How reliant is Britain on EU migrant workers?

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By Dr Catherine Harris, City-REDI Senior Research Fellow
Department of Strategy and International Business, University of Birmingham


As with many other issues related to the referendum, the impact remains uncertain.

Europe Day celebrates peace and unity across Europe. Brexit – the UK vote to leave the European Union (EU) – makes this the last Europe Day for the UK. Brexit has caused uncertainty in a number of areas, threatening Europe’s sense of unity and the UK’s stability.

One area of uncertainty is the impact that the potential reduction of immigration will have on the British economy, particularly in industries which have a high proportion of migrant workers from the EU. Workers from the EU will be allowed to continue to work in the UK for the two years during Brexit negotiations, after which their future is uncertain. However, Theresa May has warned that the status of EU migrants is up for negotiation.

Research has long shown that the UK will be worse off without its immigrant workers. Ratings agency Fitch has already downgraded the UK’s credit rating to AA from AA+ with a negative outlook, hinting that further downgrades might follow. It has cited reduced immigration as one of the reasons for the UK’s weaker economy. Meanwhile, the National Institute of Economic and Social Research has said that reducing immigration by two-thirds will see the UK economy shrink 9% by 2065.

Despite EU migrants making up only about a third of all migrants in the UK, data from the Office for National Statistics shows that EU nationals constitute 64.3% of the migrant workforce in the UK. Accordingly, working age, non-UK EU nationals have a higher employment rate than both non-EU nationals and UK nationals, at 78% compared with 61.7% and 74.4%, respectively.

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Sector specific

The public sector is the largest sector for migrants from Western Europe (EU14 nationals) at 27.6%, but only the fifth largest for nationals from A10 countries (countries that joined the EU in 2004) at 11.1%. For nationals in the rest of the world the figure is 28.1%.

For A10 countries, the largest industry sector is distribution, hotels and restaurants at 27.6%, followed by manufacturing at 19.3%. This compares to just 9.6% of UK nationals employed in manufacturing and 6.7% of rest of the world nationals.

It is clear that the sectors of public administration, education and health, hotels and restaurants, distribution and manufacturing have high levels of EU migrant workers and could be significantly impacted by Brexit.

The NHS

EU immigrants make up 10% of registered doctors and 4% of registered nurses. EU immigrant nursing numbers have risen at a time when the number of British-trained nurses has fallen, plugging an important skills gap.

Campaigners who were in favour of Britain remaining in the EU argued that leaving could cause an NHS staffing crisis. One of the UK’s top economists, Stephen Nickell, claimed that the NHS would be “in dire straits” without migrant workers. Former Liberal Democrat leader Nick Clegg has previously said that the NHS will be “in serious trouble” without EU workers. UKIP, however, says that these NHS jobs could still be filled if immigration was reduced.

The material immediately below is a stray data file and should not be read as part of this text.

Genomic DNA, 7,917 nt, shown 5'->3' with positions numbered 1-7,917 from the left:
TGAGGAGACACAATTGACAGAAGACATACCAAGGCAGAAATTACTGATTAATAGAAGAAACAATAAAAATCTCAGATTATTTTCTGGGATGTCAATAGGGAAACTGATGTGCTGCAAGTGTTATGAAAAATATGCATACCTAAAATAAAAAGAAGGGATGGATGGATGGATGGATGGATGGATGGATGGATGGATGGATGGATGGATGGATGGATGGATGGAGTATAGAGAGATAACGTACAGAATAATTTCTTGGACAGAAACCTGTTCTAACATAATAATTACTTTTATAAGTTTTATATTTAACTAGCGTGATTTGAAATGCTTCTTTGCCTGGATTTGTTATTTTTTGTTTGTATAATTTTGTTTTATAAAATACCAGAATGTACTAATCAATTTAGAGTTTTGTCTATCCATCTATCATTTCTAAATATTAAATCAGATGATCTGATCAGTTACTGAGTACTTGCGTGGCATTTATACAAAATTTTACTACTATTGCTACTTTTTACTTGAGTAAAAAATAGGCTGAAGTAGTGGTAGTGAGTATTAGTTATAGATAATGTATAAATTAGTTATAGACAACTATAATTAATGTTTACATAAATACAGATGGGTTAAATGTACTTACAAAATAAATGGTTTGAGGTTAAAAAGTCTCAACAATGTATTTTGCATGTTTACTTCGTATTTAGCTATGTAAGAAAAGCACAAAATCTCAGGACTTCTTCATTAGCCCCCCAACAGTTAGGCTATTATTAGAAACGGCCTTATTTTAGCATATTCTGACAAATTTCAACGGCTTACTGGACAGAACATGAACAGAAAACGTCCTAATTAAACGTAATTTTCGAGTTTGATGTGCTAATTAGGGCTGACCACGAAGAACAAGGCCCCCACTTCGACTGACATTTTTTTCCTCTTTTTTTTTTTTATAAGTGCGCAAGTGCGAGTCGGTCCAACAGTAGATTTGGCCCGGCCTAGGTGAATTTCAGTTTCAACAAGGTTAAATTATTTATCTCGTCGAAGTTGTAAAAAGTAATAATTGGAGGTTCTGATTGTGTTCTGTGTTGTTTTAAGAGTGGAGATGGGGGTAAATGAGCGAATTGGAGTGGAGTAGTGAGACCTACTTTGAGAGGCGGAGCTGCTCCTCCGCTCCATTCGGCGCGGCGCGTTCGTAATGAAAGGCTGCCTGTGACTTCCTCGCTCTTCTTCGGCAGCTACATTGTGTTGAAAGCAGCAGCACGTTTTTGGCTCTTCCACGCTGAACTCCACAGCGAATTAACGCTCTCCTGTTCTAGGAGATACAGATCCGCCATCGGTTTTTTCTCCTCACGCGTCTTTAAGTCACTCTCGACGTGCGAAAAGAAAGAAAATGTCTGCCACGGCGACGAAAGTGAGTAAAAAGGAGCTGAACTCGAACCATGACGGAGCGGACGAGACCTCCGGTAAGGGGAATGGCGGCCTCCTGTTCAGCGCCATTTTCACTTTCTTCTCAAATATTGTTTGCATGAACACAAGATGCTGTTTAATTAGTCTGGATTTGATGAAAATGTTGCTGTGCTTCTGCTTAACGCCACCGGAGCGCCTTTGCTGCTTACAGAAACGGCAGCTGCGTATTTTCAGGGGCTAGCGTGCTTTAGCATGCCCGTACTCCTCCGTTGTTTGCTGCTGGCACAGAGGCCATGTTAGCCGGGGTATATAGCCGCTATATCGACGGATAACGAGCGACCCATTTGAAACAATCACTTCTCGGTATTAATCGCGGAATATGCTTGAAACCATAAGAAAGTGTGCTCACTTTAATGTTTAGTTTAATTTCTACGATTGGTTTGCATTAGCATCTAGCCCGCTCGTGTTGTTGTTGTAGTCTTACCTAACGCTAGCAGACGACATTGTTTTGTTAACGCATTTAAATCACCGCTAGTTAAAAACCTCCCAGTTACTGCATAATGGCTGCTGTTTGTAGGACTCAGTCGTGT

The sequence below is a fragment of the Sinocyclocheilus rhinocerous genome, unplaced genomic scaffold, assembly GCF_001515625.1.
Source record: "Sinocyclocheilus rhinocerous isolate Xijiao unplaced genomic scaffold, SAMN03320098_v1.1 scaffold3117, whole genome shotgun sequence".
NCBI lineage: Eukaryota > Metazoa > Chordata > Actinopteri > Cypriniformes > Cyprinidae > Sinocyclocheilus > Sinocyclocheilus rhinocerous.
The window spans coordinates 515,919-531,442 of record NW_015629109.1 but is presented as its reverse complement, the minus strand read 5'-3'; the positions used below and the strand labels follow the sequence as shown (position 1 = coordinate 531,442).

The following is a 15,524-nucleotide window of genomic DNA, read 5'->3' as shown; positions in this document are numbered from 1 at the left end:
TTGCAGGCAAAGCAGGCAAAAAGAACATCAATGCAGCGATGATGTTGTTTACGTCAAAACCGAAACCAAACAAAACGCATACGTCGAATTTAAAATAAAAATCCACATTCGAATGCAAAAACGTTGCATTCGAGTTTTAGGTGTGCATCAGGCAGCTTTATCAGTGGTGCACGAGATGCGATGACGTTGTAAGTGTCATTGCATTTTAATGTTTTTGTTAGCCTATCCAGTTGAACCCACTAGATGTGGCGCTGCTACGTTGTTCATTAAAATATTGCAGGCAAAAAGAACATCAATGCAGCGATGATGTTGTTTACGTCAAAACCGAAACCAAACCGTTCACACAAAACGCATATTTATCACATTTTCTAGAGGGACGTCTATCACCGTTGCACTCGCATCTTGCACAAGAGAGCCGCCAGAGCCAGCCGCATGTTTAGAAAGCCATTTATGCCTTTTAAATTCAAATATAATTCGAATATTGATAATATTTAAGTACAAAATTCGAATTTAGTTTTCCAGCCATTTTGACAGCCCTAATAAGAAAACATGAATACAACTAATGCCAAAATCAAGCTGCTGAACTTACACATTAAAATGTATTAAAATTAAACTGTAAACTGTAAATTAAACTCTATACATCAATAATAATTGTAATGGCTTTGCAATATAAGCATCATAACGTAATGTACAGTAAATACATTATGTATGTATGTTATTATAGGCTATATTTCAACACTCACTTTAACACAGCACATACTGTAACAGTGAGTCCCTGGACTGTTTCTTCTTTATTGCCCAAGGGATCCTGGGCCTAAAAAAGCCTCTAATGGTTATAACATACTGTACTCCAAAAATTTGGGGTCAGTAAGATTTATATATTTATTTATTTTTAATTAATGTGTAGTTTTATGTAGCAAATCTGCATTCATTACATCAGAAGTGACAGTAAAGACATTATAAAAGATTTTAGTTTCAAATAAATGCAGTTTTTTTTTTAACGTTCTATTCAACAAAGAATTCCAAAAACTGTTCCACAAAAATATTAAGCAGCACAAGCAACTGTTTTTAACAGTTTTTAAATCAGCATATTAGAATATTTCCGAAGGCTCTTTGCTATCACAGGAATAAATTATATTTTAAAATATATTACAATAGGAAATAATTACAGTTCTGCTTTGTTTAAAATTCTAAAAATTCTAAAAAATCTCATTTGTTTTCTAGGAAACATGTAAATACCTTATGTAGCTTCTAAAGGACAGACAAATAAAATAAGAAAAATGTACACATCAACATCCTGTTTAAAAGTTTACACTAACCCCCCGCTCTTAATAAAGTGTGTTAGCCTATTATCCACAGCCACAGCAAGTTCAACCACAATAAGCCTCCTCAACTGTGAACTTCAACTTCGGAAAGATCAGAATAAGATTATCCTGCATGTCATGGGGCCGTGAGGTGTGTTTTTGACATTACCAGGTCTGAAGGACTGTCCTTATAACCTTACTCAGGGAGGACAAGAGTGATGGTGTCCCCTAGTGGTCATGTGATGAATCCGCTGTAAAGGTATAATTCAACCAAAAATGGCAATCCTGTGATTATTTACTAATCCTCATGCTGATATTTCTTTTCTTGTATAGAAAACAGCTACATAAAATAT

Restrictions on non-EU immigrants have affected NHS recruitment, suggesting that the same could happen if there were limits on EU immigration to the UK. These restrictions did not trigger a process of existing healthcare workers fleeing the UK, but it has been suggested that a skills shortage in the NHS could be caused directly through new restrictions preventing EU-born NHS staff from working in Britain, or indirectly because EU-born staff will leave the UK pre-emptively due to the uncertainty.

Food production

Migrant labourers from the EU make up more than 30% of all workers in the manufacture of food products. It is unlikely that UK nationals or migrants from outside the EU could fill such a gap.

Brexit could also leave many unfilled jobs in areas such as agriculture and hospitality, which are significantly staffed by migrants. Since many of them are taking unskilled jobs that British people don’t want, the result could be a serious labour shortage in temporary and seasonal work.

Businesses that are particularly reliant on migrant workers may therefore need to rethink their business models. It has been suggested that greater automation could help them cope with the loss of migrant workers in sectors such as agriculture and manufacturing.

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The high proportions of EU migrant workers in these sectors could be used by Brexiters to argue that Britons are losing out to foreign workers who are taking their jobs. They might argue that the roles can be filled by British workers or opened up to the global market. However, we are lacking evidence that British workers or non-EU migrants have the capacity or desire to fill the vacancies that EU migrants could leave behind.

This may well leave some sectors understaffed and under-skilled and could have a negative impact on the UK economy. But the extent to which this occurs really depends on how the government decides to treat EU migrants already living in the UK as well as those who wish to migrate to the UK in the future. As with many other issues related to the referendum, the impact remains uncertain.


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